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If copyleft was worthless, corporations wouldn't put so much effort into propaganda to convince you it's bad.

@be Behind the scenes, whether you use MIT or AGPL on a project really does make a difference to corporate copyright lawyers.

@bob

oh?

as in, they'll take what they want, regardless?

or

they'll shun the project regardless because not-invented-here & similar risk aversion?

I'm not sure either quite holds but I figure I should start here.

@be

@idlestate @bob @be Companies that do SaaS typically won't use AGPL, because it means they will need to publicly release any modifications to the code running on the server. That kind of transparency means they can't get away with doing sketchy stuff so easily.

It's not that AGPL is highly enforced though. It's that corporate lawyers are highly averse to anything which even theoretically could result in a successful lawsuit against them.

@bob that said, when working inside corporations I have regularly advised against *GPL variants for proprietary codebases as the risk is too high. I'm not convinced that a lot of that code is any good, nor of value to the wider community other than direct competitors, but nobody wants to spend years in court arguing the point if it can be avoided up front.

As a good open source citizen, I try to encourage said corporations to actively get involved (as corporations, not just inviduals) but often it just seems too confusing to explain to people.

"If you don't weed the commons, nobody else does either" seems not enough.

@dch @bob It's true that a lot of proprietary code is trash. In the distant past I both wrote and reviewed a fair amount of it. However bad public code looks, private code is usually much *much* worse.

I am reminded of the Pieter Hintjens comment "we aspire to something better than trash".

@be do corporations put effort into such propaganda? Aside from Microsoft/Oracle etc (aka obvious capitali$t$) are there well-known examples of this?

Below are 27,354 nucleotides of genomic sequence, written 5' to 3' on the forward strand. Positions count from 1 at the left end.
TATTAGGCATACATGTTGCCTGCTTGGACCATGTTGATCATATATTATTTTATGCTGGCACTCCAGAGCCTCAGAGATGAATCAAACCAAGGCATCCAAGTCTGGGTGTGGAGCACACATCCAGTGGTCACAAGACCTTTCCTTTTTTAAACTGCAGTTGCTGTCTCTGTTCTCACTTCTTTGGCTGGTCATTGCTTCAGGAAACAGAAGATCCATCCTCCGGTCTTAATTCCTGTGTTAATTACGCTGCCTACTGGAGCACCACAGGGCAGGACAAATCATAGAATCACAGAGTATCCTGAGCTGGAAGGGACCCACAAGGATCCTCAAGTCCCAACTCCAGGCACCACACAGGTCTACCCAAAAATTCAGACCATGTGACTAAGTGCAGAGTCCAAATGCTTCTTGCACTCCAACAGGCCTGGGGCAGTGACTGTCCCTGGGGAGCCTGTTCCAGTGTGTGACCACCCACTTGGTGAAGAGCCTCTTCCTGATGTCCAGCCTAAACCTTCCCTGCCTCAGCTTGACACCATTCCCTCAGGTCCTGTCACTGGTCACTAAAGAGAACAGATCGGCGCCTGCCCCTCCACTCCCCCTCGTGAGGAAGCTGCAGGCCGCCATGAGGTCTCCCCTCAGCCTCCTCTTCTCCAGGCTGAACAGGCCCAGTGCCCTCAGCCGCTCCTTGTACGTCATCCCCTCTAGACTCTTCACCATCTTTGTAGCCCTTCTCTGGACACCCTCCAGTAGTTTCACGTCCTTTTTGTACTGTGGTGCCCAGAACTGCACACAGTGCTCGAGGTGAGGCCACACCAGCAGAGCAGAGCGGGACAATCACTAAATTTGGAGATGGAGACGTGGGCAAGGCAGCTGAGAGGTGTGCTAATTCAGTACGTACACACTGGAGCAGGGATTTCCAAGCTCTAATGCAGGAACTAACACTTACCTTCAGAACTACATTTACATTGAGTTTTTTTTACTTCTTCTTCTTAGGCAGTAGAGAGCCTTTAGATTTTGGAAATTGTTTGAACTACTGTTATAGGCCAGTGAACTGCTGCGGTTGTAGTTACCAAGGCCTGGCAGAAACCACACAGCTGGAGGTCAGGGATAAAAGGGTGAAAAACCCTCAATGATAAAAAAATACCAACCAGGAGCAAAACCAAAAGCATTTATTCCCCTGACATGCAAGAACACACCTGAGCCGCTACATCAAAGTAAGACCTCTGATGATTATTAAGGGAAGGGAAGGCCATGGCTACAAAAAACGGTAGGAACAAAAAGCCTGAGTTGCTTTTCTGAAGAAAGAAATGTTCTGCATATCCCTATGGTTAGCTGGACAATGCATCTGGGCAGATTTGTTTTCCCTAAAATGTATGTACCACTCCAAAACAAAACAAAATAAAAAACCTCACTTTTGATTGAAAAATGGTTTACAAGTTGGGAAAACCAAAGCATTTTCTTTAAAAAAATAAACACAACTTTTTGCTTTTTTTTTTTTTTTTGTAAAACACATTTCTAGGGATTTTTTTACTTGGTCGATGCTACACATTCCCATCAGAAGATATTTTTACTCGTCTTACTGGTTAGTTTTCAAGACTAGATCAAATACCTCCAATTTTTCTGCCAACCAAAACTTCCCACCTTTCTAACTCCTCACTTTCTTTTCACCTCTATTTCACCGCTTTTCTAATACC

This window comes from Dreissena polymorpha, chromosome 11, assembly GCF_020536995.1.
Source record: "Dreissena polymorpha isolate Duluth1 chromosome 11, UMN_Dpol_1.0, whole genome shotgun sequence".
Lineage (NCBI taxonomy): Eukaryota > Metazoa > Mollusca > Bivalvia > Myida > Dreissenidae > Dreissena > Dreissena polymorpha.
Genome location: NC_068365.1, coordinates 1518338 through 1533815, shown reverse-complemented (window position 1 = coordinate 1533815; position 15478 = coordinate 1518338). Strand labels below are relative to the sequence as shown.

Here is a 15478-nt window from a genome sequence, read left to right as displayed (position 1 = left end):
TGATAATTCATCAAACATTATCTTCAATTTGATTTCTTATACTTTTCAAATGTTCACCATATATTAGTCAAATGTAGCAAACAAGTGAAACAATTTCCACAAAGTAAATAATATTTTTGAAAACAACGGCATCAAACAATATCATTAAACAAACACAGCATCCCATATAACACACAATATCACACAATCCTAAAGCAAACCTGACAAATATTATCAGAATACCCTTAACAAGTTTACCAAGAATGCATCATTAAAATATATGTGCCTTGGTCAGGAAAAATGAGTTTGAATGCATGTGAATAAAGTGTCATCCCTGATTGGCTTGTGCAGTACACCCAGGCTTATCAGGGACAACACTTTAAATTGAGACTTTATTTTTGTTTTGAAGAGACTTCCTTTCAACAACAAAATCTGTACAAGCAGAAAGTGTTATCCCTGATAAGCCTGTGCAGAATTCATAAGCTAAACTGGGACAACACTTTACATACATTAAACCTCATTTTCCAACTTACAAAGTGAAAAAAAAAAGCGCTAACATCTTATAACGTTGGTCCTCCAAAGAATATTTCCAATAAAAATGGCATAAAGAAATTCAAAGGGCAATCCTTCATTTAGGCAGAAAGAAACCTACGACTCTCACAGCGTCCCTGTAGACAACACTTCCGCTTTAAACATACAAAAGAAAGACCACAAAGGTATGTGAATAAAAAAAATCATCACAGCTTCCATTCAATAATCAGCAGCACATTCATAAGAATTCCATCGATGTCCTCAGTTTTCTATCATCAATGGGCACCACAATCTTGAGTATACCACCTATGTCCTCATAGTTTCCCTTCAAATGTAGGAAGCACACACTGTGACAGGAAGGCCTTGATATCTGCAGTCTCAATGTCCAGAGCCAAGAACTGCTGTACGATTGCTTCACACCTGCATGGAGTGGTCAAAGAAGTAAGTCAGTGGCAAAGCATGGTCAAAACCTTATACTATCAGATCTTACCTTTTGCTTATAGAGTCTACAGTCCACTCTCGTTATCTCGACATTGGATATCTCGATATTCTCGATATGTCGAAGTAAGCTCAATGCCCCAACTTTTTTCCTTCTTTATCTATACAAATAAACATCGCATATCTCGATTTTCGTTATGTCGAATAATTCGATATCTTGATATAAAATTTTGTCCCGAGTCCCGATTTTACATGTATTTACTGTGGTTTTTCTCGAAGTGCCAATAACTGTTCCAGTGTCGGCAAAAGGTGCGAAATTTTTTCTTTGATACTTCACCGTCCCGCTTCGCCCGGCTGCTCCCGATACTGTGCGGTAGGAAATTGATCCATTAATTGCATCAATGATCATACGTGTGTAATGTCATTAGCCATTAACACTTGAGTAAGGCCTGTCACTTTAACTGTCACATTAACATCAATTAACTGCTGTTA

@be I’m missing something here. That article seems factual enough, and hasn’t been rammed down my throat, which seems a necessary part of propaganda. How’s this bad or disingenuous?

@dch Consider why that page is publicly accessible rather than on Google's internal intranet

@dch @be GitHub’s license picker defaults to MIT and downplays copyleft in favor of MIT or Apache.

To be fair, they also downplay the BSD licenses too.

Aside from that, it’s mostly internal stuff, and people don’t really question the why when they leave.

@jollyrogue that's an excellent point. Perhaps it should default to "none selected" and have a randomised order @be

@dch @be Yeah, or “all rights reserved” to mess with their code harvesting. 😄

@be Where's that “so much” effort? The only “propaganda” against copyleft I've seen is the Google policy you linked, which only applies to internal Google software. I need at least 10 links to elaborate propaganda campaigns against copyleft in order to believe it's a problem.

@be As a Red Hatter since many years, I disagree. At least from my experience. As a Red Hatter. Obviously. :)

@jwildeboer
Red Hat is one of the few corporations that have understood the value of copyleft. The only other I can recall is #AutoMattic and #adacore … are there any other relevant one?
@be

@be @paoloredaelli I’d still see my friends at SUSE in that corner. And NextCloud. Odoo. Many more.

@jwildeboer
Oh my! I forgot them all! 😱
Nextcloud and Odoo are relatively young but I'm inexcusable about Suse. 😰
Actually I never tried it as I went from #Amiga to #Redhat on x86 then #Mandrake for a while then #Debian and #ubuntu. I must still have somewhere the RH and Mdk original boxes, manuals and CDs
@be

@be I saw a HN comment that claimed a major motivation behind the "copyleft is virus" propaganda campaign during the early 2000s was due to the fear that, if an employee ever sees copylefted code online, gets "inspired" by it, consequentially the entire company software would be at the risk of copyleft violation and source code disclosure. This anti-copyleft hysteria largely went away after people realized the risk is negligible.

Unfortunately the situation was pretty ironic in hindsight, since it's actually the entire free software community that is living constantly under the same threat caused by leaked proprietary source code, not the other way around...

@niconiconi @be It took them a while to figure out how to flip the script.

@be @theruran They could be better, and they could be less capitalist friendly.

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